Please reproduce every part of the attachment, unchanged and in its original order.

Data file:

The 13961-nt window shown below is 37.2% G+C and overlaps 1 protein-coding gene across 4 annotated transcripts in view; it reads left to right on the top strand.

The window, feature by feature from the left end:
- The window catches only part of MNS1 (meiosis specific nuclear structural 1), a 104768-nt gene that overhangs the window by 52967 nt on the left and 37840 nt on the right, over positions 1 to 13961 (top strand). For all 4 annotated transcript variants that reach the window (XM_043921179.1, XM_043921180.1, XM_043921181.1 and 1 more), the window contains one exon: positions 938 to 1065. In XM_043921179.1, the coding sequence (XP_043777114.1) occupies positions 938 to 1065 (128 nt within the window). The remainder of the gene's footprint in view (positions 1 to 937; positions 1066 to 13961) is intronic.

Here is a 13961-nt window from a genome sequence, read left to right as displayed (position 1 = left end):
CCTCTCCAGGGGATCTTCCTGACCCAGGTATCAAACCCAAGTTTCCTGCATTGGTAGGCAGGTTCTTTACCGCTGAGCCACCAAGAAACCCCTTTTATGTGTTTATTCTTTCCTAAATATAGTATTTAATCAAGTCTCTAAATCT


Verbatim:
The 13961-nt window shown below is 37.2% G+C and overlaps 1 protein-coding gene across 4 annotated transcripts in view; it reads left to right on the top strand.

The window, feature by feature from the left end:
- The window catches only part of MNS1 (meiosis specific nuclear structural 1), a 104768-nt gene that overhangs the window by 52967 nt on the left and 37840 nt on the right, over positions 1 to 13961 (top strand). For all 4 annotated transcript variants that reach the window (XM_043921179.1, XM_043921180.1, XM_043921181.1 and 1 more), the window contains one exon: positions 938 to 1065. In XM_043921179.1, the coding sequence (XP_043777114.1) occupies positions 938 to 1065 (128 nt within the window). The remainder of the gene's footprint in view (positions 1 to 937; positions 1066 to 13961) is intronic.

Here is a 13961-nt window from a genome sequence, read left to right as displayed (position 1 = left end):
CCTCTCCAGGGGATCTTCCTGACCCAGGTATCAAACCCAAGTTTCCTGCATTGGTAGGCAGGTTCTTTACCGCTGAGCCACCAAGAAACCCCTTTTATGTGTTTATTCTTTCCTAAATATAGTATTTAATCAAGTCTCTAAATCT